Updated: Mar 17
Incumbent Mayor of Delray Beach Shelly Petrolia topped dark money challenger Tracy Caruso by 157 votes out of over 12,000 cast in Tuesday’s elections. While the margin of victory might feel like the topic of this post, something Ms. Petrolia said following the election is even more shocking which is the subject we’ll discuss today.
“Petrolia said the question that should be asked is how Caruso could have lost with the bankroll of PAC money and dark money at her disposal” the Palm Beach Post reported on March 5, the day after election day. “‘It is difficult to compete when you are outspent 5-1,’ said Petrolia. ‘We believe that the total amount spent by Caruso will be more than $500,000.’”
The assertion that Caruso spent more than a half million dollars on a race for a city of fewer than 70,000 residents as of 2019 is a bold statement, especially since Caruso had raised less than half of that ($212,000) as of March 4 with just over $20k of that total coming from PACs and dark money.
The intent of this post is not to question the veracity of Petrolia’s claims but rather to reflect on how they could be true and why that’s a problem for our electoral process. This requires a lot of parsing to fully understand.
The first distinction that needs to be made is one the mayor correctly makes in her statement: the difference between PAC money and dark money. PAC committee comes from political committees with names that clearly identify what they are, such as Caruso raising $1,000 in December 2020 from the Palm Beach Police Benevolent Association PAC. The West Central Alliance is not against these types of contributions. Caruso raised $4,000 total from obviously named PACs.
The dark money comes from committees, more often called PCs for political committees than PACs, with righteous names that contribute to each other to hide the source of the donor funds. Some real PCs that contributed to Caruso this cycle were named “People for Ethical Government,” “A Bolder Florida” and our personal favorite based on its specificity of platforms contrasted with its ambiguity of donors “Commitment to Opportunity, Action, and Community Health.”
In total as of March 4, Caruso had raised $18,500 from these essentially shell PCs. Most of this came immediately after she filed and is likely from her husband, state rep. Mike Caruso, who would have the ability to access these funds from the practice that runs rampant at the state level.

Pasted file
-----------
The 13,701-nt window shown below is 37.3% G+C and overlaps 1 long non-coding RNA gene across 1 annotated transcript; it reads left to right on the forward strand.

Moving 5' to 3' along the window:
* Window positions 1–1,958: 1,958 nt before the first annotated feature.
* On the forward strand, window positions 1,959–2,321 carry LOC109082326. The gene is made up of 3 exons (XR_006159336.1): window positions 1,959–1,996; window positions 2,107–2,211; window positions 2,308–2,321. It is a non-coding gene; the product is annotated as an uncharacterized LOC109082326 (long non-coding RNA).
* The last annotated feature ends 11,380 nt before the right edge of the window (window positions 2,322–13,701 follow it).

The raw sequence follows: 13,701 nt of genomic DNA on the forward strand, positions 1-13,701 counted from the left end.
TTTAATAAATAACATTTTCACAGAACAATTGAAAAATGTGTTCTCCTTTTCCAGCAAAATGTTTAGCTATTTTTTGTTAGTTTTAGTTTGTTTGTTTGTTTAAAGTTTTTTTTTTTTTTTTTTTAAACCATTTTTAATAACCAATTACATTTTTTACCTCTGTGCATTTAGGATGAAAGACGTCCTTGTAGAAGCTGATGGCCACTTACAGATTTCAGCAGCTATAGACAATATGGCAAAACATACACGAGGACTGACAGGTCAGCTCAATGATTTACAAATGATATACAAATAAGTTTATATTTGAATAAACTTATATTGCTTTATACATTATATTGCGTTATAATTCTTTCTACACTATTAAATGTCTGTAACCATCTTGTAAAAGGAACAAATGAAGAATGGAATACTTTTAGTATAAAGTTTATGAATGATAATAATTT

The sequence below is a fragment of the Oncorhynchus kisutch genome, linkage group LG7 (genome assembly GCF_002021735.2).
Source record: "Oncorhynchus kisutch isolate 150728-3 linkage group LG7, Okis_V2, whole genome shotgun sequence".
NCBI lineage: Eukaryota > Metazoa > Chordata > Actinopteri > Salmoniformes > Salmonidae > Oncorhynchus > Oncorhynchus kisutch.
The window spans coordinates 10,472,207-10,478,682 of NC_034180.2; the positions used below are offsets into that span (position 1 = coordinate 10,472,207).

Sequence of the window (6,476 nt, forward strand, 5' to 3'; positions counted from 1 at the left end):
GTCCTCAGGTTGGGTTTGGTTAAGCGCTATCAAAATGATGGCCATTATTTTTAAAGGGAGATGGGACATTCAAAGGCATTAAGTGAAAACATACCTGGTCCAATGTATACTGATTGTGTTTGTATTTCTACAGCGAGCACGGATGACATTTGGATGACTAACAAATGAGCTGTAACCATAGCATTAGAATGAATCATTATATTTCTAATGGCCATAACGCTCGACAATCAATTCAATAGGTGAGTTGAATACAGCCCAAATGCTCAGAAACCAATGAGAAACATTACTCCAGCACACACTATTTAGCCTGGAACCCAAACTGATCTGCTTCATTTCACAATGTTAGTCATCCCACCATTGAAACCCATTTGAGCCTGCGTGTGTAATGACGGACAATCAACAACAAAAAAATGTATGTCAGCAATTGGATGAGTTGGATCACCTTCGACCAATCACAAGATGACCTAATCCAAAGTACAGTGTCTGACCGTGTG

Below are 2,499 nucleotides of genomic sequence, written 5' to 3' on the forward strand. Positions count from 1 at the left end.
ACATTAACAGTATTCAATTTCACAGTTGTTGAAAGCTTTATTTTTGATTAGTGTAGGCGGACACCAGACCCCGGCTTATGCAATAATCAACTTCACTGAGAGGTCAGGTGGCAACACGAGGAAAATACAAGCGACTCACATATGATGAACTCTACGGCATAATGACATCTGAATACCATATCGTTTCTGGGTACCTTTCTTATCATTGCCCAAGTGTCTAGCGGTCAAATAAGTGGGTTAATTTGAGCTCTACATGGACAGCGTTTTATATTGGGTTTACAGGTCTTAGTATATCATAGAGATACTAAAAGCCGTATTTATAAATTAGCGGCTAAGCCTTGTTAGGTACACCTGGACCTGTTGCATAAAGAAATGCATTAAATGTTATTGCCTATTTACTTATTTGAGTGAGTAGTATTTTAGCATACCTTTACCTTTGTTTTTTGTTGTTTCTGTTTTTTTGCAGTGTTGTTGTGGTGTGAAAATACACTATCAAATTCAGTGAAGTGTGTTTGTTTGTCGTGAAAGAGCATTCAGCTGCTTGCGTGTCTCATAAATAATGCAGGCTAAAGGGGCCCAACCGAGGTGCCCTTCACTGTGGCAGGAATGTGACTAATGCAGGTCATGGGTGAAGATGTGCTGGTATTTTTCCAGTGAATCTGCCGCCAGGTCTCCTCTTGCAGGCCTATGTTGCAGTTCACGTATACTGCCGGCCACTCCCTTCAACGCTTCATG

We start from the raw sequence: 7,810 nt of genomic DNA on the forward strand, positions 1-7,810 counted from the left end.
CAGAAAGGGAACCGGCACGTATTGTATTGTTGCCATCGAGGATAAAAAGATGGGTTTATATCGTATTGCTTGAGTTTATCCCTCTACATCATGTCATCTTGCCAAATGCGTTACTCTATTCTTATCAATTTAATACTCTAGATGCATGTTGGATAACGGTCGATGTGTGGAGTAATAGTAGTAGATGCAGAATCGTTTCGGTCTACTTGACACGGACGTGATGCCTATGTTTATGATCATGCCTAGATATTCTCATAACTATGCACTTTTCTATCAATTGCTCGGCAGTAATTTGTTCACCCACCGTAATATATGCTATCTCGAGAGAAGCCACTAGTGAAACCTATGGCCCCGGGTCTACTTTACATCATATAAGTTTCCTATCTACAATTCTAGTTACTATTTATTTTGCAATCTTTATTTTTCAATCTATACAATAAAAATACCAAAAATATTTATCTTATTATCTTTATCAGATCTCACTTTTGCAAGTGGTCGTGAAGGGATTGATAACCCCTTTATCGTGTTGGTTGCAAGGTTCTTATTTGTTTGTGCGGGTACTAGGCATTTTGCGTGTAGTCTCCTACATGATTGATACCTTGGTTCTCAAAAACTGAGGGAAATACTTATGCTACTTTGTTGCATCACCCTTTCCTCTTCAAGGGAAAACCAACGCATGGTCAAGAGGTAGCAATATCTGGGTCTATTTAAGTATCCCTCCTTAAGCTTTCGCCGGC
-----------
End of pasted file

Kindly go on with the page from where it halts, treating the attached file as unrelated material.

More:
WCA is committed to keeping this from trickling down to the local elections which is why we took an interest in this race. In fairness to Caruso, Petrolia did take $500 in dark money herself although this PC was from a Delray address whereas Caruso’s PC contributors were from Miami, Tallahassee, Tampa and other places outside of the city.
So where does the additional $238,000 Caruso spent since March 4 come from to make Petrolia’s claim of $500,000 spent a reality? Some would be in what was raised and spent in the days following the filing of those reports.
However, what Petrolia is probably referring to is electioneering communication. WCA did not have a presence on the ground in Delray so we don’t know if dark money paid for advertising on Caruso’s behalf, but this would be a fast way to account for the remaining quarter of a million dollars that would validate Petrolia’s claim.
When the sponsor of the bill the Alliance advocates for, Sen. Joe Gruters, was running for his first election as a state representative, this is the type of dark money challenge he faced. A sole PC, the Committee to Protect Florida, paid for 12 mailers against then-candidate Gruters. He won his election by 385 votes out of 22,000 - a proportion similar to Petrolia’s victory.
The Alliance has reached out to Petrolia’s campaign email with an interview request and we intend to ask about electioneering communication as it is one of the most detrimental parts of dark money committee spending’s influence on local elections.
The anonymous nature of hiding behind righteously named committees destroys civilized election discourse while the unlimited funding from donors who can’t be held accountable for the influence they are funding makes the repetition nearly avoidable to the public.
Congratulations to Mayor Petrolia for both succeeding in the face of nameless influence and having the courage to call out the underhanded tactics at play.